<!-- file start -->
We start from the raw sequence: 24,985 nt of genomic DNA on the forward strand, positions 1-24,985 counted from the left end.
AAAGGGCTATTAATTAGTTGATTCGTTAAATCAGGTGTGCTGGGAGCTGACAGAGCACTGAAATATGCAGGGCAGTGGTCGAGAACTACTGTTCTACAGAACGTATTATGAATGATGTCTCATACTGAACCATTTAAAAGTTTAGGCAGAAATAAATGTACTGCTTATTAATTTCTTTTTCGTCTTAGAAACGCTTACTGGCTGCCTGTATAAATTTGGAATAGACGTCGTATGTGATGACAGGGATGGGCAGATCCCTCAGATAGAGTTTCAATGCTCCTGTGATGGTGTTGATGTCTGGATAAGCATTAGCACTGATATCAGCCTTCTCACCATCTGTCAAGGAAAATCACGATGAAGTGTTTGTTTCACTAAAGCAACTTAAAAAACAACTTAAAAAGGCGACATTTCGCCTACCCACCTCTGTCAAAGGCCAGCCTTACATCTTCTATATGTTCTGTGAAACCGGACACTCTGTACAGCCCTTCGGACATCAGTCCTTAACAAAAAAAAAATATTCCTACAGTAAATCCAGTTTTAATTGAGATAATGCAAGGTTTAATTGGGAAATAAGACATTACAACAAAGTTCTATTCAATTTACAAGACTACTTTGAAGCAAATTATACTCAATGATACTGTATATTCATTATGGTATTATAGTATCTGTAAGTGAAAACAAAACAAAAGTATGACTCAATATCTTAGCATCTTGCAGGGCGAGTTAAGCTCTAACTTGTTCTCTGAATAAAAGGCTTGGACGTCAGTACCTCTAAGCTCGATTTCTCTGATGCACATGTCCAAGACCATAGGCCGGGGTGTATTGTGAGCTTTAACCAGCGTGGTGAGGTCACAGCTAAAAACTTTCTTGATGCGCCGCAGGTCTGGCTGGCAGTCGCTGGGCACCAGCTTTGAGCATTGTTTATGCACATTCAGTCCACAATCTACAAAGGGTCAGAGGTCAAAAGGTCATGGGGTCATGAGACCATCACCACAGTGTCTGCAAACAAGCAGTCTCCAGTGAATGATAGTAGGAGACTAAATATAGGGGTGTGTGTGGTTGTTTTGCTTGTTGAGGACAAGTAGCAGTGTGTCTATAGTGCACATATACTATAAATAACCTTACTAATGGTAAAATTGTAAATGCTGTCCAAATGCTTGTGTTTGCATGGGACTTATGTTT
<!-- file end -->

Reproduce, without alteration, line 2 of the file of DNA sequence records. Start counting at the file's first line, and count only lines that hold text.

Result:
AAAGGGCTATTAATTAGTTGATTCGTTAAATCAGGTGTGCTGGGAGCTGACAGAGCACTGAAATATGCAGGGCAGTGGTCGAGAACTACTGTTCTACAGAACGTATTATGAATGATGTCTCATACTGAACCATTTAAAAGTTTAGGCAGAAATAAATGTACTGCTTATTAATTTCTTTTTCGTCTTAGAAACGCTTACTGGCTGCCTGTATAAATTTGGAATAGACGTCGTATGTGATGACAGGGATGGGCAGATCCCTCAGATAGAGTTTCAATGCTCCTGTGATGGTGTTGATGTCTGGATAAGCATTAGCACTGATATCAGCCTTCTCACCATCTGTCAAGGAAAATCACGATGAAGTGTTTGTTTCACTAAAGCAACTTAAAAAACAACTTAAAAAGGCGACATTTCGCCTACCCACCTCTGTCAAAGGCCAGCCTTACATCTTCTATATGTTCTGTGAAACCGGACACTCTGTACAGCCCTTCGGACATCAGTCCTTAACAAAAAAAAAATATTCCTACAGTAAATCCAGTTTTAATTGAGATAATGCAAGGTTTAATTGGGAAATAAGACATTACAACAAAGTTCTATTCAATTTACAAGACTACTTTGAAGCAAATTATACTCAATGATACTGTATATTCATTATGGTATTATAGTATCTGTAAGTGAAAACAAAACAAAAGTATGACTCAATATCTTAGCATCTTGCAGGGCGAGTTAAGCTCTAACTTGTTCTCTGAATAAAAGGCTTGGACGTCAGTACCTCTAAGCTCGATTTCTCTGATGCACATGTCCAAGACCATAGGCCGGGGTGTATTGTGAGCTTTAACCAGCGTGGTGAGGTCACAGCTAAAAACTTTCTTGATGCGCCGCAGGTCTGGCTGGCAGTCGCTGGGCACCAGCTTTGAGCATTGTTTATGCACATTCAGTCCACAATCTACAAAGGGTCAGAGGTCAAAAGGTCATGGGGTCATGAGACCATCACCACAGTGTCTGCAAACAAGCAGTCTCCAGTGAATGATAGTAGGAGACTAAATATAGGGGTGTGTGTGGTTGTTTTGCTTGTTGAGGACAAGTAGCAGTGTGTCTATAGTGCACATATACTATAAATAACCTTACTAATGGTAAAATTGTAAATGCTGTCCAAATGCTTGTGTTTGCATGGGACTTATGTTT